What is Auction Theory?

Economy Oct 30, 2020

The 2020 Nobel Prize for Economics was awarded to Paul R Milgrom and Robert B Wilson for “improvements to auction theory and inventions of new auction formats”.

What is this ‘Auction Theory’ ? And why did they get this Award?

So, it’s about how Auctions leads to discovery of the price of a commodity and it studies how Auctions are designed, what do the bidders do, and what are the outcomes achieved.

The auction works like this - the highest open bidder getting the Item auctioned. Now, over the period of time more and more goods and services have been brought under auction. The nature of these goods differs sharply. Like a bankrupt person’s property, a spectrum for radio or telecom use, carbon dioxide emission credits or a spot market to buy electricity. So no one auction design fits all types of commodities or seller.

Even the purpose of an auction also differs with the commodity and the entity conducting the auction.

The key variables that determine the outcome of an auction are the rules, the commodity or service being and uncertainty.

The bidding behavior is likely to differ if the rules stipulate open bids as against closed/sealed bids. Similarly, bids are made one after another or everyone bids at the same time.

Secondly the commodity or service being put up for auction. In essence, the question is how does each bidder value an item. This is not always easy to ascertain. It is not always easy to ascertain. In terms of telecom spectrum, it might be easier to peg the right value for each bidder because most bidders are likely to put the spectrum to the same use. It’s also called the ‘common' value of an object.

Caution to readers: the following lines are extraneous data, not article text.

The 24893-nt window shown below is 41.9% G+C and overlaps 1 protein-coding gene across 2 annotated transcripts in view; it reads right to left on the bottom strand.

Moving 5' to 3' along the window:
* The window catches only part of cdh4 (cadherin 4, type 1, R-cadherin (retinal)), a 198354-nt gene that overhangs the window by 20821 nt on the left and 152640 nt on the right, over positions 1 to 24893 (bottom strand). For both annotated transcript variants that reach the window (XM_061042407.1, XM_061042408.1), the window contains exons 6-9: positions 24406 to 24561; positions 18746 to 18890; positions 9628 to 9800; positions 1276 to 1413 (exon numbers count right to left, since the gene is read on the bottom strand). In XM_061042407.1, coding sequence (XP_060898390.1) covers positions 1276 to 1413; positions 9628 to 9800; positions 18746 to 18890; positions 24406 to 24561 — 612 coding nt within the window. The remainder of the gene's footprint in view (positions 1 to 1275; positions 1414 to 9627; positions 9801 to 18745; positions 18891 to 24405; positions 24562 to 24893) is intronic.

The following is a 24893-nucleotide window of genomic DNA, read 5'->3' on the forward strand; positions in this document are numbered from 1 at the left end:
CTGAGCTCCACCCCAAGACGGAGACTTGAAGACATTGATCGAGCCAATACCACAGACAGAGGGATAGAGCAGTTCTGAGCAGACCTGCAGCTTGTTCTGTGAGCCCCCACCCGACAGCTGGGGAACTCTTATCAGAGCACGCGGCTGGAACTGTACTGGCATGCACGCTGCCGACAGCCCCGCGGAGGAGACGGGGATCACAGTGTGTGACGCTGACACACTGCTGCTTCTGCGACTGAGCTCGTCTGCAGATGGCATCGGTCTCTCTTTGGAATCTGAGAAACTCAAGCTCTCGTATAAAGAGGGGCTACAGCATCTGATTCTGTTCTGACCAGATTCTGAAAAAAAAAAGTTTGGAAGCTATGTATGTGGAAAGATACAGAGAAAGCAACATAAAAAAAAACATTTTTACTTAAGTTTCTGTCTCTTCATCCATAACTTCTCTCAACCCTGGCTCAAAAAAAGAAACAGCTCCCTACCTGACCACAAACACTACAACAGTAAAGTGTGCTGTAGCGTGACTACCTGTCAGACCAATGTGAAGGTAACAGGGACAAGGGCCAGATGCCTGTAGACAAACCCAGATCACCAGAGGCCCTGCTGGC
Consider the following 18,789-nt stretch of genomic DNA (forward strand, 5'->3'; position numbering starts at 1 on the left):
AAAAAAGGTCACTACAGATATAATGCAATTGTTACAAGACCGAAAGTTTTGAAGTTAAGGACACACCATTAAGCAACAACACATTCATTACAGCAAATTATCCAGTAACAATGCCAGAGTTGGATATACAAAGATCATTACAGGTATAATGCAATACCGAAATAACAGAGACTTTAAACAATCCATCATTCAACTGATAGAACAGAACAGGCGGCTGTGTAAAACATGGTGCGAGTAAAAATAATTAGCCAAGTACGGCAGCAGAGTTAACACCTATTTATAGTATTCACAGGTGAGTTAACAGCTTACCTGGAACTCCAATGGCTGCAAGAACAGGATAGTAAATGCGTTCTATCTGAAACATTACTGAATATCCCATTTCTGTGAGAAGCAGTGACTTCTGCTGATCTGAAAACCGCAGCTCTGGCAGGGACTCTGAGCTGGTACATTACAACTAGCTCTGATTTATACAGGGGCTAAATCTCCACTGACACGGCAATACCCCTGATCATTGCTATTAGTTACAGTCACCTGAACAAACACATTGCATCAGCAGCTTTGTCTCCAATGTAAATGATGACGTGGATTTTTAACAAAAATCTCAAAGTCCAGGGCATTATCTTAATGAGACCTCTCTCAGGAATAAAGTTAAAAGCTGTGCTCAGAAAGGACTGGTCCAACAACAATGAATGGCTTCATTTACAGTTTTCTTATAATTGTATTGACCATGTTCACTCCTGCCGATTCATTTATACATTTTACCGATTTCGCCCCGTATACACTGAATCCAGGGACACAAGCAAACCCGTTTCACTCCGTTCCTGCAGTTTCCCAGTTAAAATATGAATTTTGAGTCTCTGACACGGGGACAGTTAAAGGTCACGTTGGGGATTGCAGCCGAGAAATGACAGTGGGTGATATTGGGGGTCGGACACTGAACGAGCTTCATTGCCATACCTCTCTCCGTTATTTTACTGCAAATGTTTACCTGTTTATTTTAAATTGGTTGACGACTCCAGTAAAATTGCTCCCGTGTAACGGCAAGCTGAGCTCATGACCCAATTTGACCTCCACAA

The third variable is uncertainty, for example which bidder has what information about the object, or even the value another bidder associates with the object.

So, Wilson developed the theory for auctions of objects with a common value — a value which is uncertain beforehand but, in the end, is the same for everyone. He showed what the “winner’s curse” is in an auction and how it affects the bidding.

It is observed that it’s possible to overbid  $50 when the real value is closer to $25 and doing so, one wins the auction but loses out in reality.

Milgrom “formulated a more general theory of auctions that not only allows common values but also private values that vary from bidder to bidder”.

He scrutinized that the bidding strategies in a number of well-known auction formats, demonstrating that a format will give the seller higher expected revenue when bidders learn more about each other’s estimated values.

Both the winners, Paul R Milgrom and Robert B Wilson are currently with Stanford University, where they teach in different departments.

This article has been written by Yashovardhan Tiwary for The Paradigm

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